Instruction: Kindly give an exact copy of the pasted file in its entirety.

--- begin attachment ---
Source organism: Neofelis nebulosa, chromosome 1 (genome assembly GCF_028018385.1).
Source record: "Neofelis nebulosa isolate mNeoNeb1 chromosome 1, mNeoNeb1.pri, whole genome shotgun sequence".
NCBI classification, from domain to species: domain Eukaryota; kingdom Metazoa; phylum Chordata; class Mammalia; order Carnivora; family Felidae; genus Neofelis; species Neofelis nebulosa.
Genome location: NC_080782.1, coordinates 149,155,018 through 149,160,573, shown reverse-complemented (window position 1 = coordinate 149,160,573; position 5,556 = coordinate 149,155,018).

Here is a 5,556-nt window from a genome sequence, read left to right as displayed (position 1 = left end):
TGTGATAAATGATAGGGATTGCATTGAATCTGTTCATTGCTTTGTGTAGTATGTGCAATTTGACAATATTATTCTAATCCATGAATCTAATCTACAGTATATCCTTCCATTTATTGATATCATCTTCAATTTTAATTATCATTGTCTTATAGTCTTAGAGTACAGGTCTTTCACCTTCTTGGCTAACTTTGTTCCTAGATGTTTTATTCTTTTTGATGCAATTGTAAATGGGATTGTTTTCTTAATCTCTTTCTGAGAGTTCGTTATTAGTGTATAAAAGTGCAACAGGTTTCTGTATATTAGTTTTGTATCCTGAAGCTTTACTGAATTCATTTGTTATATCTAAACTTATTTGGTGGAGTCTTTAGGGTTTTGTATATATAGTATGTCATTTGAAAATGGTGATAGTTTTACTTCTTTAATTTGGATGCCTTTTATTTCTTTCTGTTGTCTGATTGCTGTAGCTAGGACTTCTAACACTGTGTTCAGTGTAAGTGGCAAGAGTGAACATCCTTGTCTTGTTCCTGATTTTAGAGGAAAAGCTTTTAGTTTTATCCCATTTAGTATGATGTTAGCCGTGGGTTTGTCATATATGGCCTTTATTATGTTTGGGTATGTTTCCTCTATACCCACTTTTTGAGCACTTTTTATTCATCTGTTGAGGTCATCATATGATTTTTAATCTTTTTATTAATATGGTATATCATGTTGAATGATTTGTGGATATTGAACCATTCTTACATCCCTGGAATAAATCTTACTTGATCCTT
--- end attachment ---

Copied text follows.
Source organism: Neofelis nebulosa, chromosome 1 (genome assembly GCF_028018385.1).
Source record: "Neofelis nebulosa isolate mNeoNeb1 chromosome 1, mNeoNeb1.pri, whole genome shotgun sequence".
NCBI classification, from domain to species: domain Eukaryota; kingdom Metazoa; phylum Chordata; class Mammalia; order Carnivora; family Felidae; genus Neofelis; species Neofelis nebulosa.
Genome location: NC_080782.1, coordinates 149,155,018 through 149,160,573, shown reverse-complemented (window position 1 = coordinate 149,160,573; position 5,556 = coordinate 149,155,018).

Here is a 5,556-nt window from a genome sequence, read left to right as displayed (position 1 = left end):
TGTGATAAATGATAGGGATTGCATTGAATCTGTTCATTGCTTTGTGTAGTATGTGCAATTTGACAATATTATTCTAATCCATGAATCTAATCTACAGTATATCCTTCCATTTATTGATATCATCTTCAATTTTAATTATCATTGTCTTATAGTCTTAGAGTACAGGTCTTTCACCTTCTTGGCTAACTTTGTTCCTAGATGTTTTATTCTTTTTGATGCAATTGTAAATGGGATTGTTTTCTTAATCTCTTTCTGAGAGTTCGTTATTAGTGTATAAAAGTGCAACAGGTTTCTGTATATTAGTTTTGTATCCTGAAGCTTTACTGAATTCATTTGTTATATCTAAACTTATTTGGTGGAGTCTTTAGGGTTTTGTATATATAGTATGTCATTTGAAAATGGTGATAGTTTTACTTCTTTAATTTGGATGCCTTTTATTTCTTTCTGTTGTCTGATTGCTGTAGCTAGGACTTCTAACACTGTGTTCAGTGTAAGTGGCAAGAGTGAACATCCTTGTCTTGTTCCTGATTTTAGAGGAAAAGCTTTTAGTTTTATCCCATTTAGTATGATGTTAGCCGTGGGTTTGTCATATATGGCCTTTATTATGTTTGGGTATGTTTCCTCTATACCCACTTTTTGAGCACTTTTTATTCATCTGTTGAGGTCATCATATGATTTTTAATCTTTTTATTAATATGGTATATCATGTTGAATGATTTGTGGATATTGAACCATTCTTACATCCCTGGAATAAATCTTACTTGATCCTT